It is vital that the defence estate - which includes military training facilities across the UK and beyond - is managed in a way that combines…
It is vital that the defence estate - which includes military training facilities across the UK and beyond - is managed in a way that combines statutory compliance with appropriate stewardship, cost savings and long-term value for money.
With this in mind, Defence Estates (DE) has begun planning a sustainability agenda for future suppliers as part of its Next Generation Estate Contracts (NGEC) programme.
NGEC is developing new commercial arrangements for Defence facilities management, new-build projects, and management of training estate and military housing. Its recent industry focus group on sustainability and energy included discussion on encouraging MOD suppliers to deliver low-carbon measures on the UK Defence estate, and achieving other sustainability targets, including for water, waste, heritage and biodiversity.
Ideas emerging from the discussions (more on which can be found via the “NGEC Emerging Themes” related link on the right hand side of this page) include:
- Using the new MOD energy management system to deliver continuous improvement in line with Carbon Trust recommendations;
- Using “gainshare” to drive reductions in waste to landfill; and
- Encouraging contractors to dedicate one in every 100 hours worked to community projects.
Mark Grant, head of NGEC contract development, said:
Supporting our Armed Forces is the top priority for Defence Estates. We must meet a range of statutory sustainability requirements and we are determined to ensure that our whole Defence estate - particularly military training facilities - can continue to support operational output as efficiently as possible.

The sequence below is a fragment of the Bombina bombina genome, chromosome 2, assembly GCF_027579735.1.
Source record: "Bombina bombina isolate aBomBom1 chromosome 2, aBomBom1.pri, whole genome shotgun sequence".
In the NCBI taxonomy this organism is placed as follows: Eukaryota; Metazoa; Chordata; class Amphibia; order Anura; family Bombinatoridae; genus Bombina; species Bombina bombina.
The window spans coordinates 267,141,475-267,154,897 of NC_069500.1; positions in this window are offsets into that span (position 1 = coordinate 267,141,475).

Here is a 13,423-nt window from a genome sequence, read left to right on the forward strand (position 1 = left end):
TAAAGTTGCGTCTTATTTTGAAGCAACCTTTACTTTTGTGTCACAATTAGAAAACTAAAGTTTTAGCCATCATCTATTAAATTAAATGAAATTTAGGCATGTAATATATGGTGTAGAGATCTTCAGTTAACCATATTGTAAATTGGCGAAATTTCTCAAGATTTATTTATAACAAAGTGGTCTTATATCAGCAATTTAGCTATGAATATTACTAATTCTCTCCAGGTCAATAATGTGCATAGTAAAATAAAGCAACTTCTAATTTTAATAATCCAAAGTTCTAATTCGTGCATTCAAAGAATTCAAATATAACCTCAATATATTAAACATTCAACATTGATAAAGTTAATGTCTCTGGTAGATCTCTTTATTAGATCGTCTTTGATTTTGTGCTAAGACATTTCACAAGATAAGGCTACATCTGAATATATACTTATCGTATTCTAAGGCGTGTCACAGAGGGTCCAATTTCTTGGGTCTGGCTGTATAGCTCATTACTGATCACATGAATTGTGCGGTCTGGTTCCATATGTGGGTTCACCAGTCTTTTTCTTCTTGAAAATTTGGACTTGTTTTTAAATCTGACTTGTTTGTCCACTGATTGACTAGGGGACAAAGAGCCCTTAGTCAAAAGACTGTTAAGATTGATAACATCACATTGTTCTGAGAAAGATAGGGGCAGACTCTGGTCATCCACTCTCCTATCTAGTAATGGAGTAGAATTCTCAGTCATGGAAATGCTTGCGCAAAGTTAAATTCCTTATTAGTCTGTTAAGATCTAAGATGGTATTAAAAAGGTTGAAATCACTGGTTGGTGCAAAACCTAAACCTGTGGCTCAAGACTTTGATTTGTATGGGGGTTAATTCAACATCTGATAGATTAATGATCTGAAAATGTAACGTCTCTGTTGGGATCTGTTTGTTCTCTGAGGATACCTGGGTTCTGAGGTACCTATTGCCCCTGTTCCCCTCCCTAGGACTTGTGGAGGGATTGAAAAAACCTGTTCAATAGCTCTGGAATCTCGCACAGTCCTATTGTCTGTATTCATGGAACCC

Responsible stewardship of the nation’s Defence estate is vital to delivering better value for money. That is why we are putting sustainable development at the heart of these new contracts, and looking for future suppliers who are prepared to invest and innovate to reduce consumption and waste on the defence estate, in return for a share of the savings.
DE is now developing the structure and terms of the individual new contracts. This includes converting the sustainability and energy focus group’s ideas into a framework for evaluating its future suppliers’ sustainability performance, and developing processes for prioritising estate maintenance tasks against sustainable development themes. In autumn 2010 DE will start inviting companies to submit expressions of interest (EOIs).
Publication of the focus group’s ideas follows a meeting on 20 July of senior Whitehall ministers with major Government estate contractors to discuss industry’s role towards achieving public sector carbon targets.
This meeting marked the launch of the Energy Efficiency Code - a voluntary commitment for central government and Facilities Management (FM) contractors to work in partnership to identify and deliver energy savings for the mutual benefit of both parties.
The Code is a commitment at a high level in departments and FM industry to work together to support delivery of the Prime Minister’s commitment to reduce central Government carbon emissions by 10 per cent in 12 months.